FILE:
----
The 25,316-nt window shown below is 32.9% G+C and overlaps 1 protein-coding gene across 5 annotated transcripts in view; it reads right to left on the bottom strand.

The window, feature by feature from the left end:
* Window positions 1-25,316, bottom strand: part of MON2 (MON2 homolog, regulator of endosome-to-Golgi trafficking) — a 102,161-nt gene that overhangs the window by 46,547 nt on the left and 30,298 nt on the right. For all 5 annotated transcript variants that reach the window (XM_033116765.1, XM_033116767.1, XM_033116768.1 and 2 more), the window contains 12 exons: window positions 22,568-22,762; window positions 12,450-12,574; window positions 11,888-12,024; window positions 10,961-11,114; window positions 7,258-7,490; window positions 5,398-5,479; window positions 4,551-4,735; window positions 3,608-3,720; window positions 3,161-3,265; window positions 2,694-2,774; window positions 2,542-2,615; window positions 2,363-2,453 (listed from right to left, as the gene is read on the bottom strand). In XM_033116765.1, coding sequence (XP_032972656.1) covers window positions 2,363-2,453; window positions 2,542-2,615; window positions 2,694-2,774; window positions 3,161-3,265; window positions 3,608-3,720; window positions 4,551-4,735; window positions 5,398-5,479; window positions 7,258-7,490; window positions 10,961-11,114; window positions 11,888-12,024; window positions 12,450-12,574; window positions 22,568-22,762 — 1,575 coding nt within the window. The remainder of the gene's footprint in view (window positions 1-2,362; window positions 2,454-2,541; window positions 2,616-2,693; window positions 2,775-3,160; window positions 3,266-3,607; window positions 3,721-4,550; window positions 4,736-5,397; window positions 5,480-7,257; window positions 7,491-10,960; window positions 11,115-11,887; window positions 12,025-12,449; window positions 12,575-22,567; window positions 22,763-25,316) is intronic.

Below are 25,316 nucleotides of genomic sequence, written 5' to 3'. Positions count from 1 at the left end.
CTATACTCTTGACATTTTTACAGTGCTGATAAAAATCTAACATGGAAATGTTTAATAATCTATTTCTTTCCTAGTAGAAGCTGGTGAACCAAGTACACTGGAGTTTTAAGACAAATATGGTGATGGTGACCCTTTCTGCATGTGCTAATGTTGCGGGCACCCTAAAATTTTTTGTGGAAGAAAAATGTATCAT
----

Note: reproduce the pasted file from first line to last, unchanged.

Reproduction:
The 25,316-nt window shown below is 32.9% G+C and overlaps 1 protein-coding gene across 5 annotated transcripts in view; it reads right to left on the bottom strand.

The window, feature by feature from the left end:
* Window positions 1-25,316, bottom strand: part of MON2 (MON2 homolog, regulator of endosome-to-Golgi trafficking) — a 102,161-nt gene that overhangs the window by 46,547 nt on the left and 30,298 nt on the right. For all 5 annotated transcript variants that reach the window (XM_033116765.1, XM_033116767.1, XM_033116768.1 and 2 more), the window contains 12 exons: window positions 22,568-22,762; window positions 12,450-12,574; window positions 11,888-12,024; window positions 10,961-11,114; window positions 7,258-7,490; window positions 5,398-5,479; window positions 4,551-4,735; window positions 3,608-3,720; window positions 3,161-3,265; window positions 2,694-2,774; window positions 2,542-2,615; window positions 2,363-2,453 (listed from right to left, as the gene is read on the bottom strand). In XM_033116765.1, coding sequence (XP_032972656.1) covers window positions 2,363-2,453; window positions 2,542-2,615; window positions 2,694-2,774; window positions 3,161-3,265; window positions 3,608-3,720; window positions 4,551-4,735; window positions 5,398-5,479; window positions 7,258-7,490; window positions 10,961-11,114; window positions 11,888-12,024; window positions 12,450-12,574; window positions 22,568-22,762 — 1,575 coding nt within the window. The remainder of the gene's footprint in view (window positions 1-2,362; window positions 2,454-2,541; window positions 2,616-2,693; window positions 2,775-3,160; window positions 3,266-3,607; window positions 3,721-4,550; window positions 4,736-5,397; window positions 5,480-7,257; window positions 7,491-10,960; window positions 11,115-11,887; window positions 12,025-12,449; window positions 12,575-22,567; window positions 22,763-25,316) is intronic.

Below are 25,316 nucleotides of genomic sequence, written 5' to 3'. Positions count from 1 at the left end.
CTATACTCTTGACATTTTTACAGTGCTGATAAAAATCTAACATGGAAATGTTTAATAATCTATTTCTTTCCTAGTAGAAGCTGGTGAACCAAGTACACTGGAGTTTTAAGACAAATATGGTGATGGTGACCCTTTCTGCATGTGCTAATGTTGCGGGCACCCTAAAATTTTTTGTGGAAGAAAAATGTATCAT